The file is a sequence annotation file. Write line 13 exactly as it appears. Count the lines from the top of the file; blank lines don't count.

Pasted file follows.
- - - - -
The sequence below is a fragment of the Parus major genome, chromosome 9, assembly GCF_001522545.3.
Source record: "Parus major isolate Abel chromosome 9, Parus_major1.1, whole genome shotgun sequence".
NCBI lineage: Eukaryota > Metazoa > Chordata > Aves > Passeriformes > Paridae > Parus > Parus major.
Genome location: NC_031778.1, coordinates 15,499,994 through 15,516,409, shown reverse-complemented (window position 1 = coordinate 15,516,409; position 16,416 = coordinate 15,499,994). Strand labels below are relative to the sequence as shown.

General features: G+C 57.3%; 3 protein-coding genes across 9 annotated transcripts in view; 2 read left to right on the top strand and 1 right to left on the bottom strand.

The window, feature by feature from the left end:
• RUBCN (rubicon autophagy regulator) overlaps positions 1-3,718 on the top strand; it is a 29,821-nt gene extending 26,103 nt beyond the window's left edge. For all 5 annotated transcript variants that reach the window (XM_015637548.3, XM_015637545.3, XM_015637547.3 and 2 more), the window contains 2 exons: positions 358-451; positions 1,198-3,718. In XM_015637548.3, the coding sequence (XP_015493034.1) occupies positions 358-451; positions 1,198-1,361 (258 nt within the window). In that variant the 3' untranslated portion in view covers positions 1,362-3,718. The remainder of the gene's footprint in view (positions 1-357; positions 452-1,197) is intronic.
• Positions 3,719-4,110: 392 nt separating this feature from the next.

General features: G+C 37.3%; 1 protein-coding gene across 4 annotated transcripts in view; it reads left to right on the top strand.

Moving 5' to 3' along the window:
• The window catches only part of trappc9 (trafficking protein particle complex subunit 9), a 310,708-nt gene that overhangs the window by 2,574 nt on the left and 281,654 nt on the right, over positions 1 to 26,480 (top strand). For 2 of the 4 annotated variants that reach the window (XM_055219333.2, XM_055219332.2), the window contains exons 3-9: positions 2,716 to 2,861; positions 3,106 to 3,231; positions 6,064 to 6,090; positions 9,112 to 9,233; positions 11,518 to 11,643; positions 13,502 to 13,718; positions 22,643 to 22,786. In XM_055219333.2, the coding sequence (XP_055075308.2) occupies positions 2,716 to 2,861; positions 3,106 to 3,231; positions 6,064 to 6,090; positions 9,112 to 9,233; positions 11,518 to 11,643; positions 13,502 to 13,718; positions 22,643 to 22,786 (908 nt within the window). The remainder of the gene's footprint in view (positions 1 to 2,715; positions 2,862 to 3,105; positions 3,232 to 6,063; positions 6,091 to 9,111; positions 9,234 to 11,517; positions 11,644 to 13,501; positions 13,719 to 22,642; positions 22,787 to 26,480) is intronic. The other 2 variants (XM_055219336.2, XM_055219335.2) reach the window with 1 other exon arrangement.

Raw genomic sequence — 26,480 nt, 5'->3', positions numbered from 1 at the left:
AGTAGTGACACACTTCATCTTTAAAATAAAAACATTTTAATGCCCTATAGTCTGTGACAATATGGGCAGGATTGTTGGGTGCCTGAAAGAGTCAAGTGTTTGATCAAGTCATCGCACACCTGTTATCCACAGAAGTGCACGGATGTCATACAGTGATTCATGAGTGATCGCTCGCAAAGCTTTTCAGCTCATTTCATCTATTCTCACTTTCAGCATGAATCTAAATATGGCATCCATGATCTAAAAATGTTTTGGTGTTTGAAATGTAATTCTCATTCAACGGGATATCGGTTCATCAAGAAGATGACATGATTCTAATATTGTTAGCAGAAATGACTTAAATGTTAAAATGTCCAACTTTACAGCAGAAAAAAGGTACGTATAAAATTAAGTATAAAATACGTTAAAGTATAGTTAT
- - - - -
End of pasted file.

AGTAGTGACACACTTCATCTTTAAAATAAAAACATTTTAATGCCCTATAGTCTGTGACAATATGGGCAGGATTGTTGGGTGCCTGAAAGAGTCAAGTGTTTGATCAAGTCATCGCACACCTGTTATCCACAGAAGTGCACGGATGTCATACAGTGATTCATGAGTGATCGCTCGCAAAGCTTTTCAGCTCATTTCATCTATTCTCACTTTCAGCATGAATCTAAATATGGCATCCATGATCTAAAAATGTTTTGGTGTTTGAAATGTAATTCTCATTCAACGGGATATCGGTTCATCAAGAAGATGACATGATTCTAATATTGTTAGCAGAAATGACTTAAATGTTAAAATGTCCAACTTTACAGCAGAAAAAAGGTACGTATAAAATTAAGTATAAAATACGTTAAAGTATAGTTAT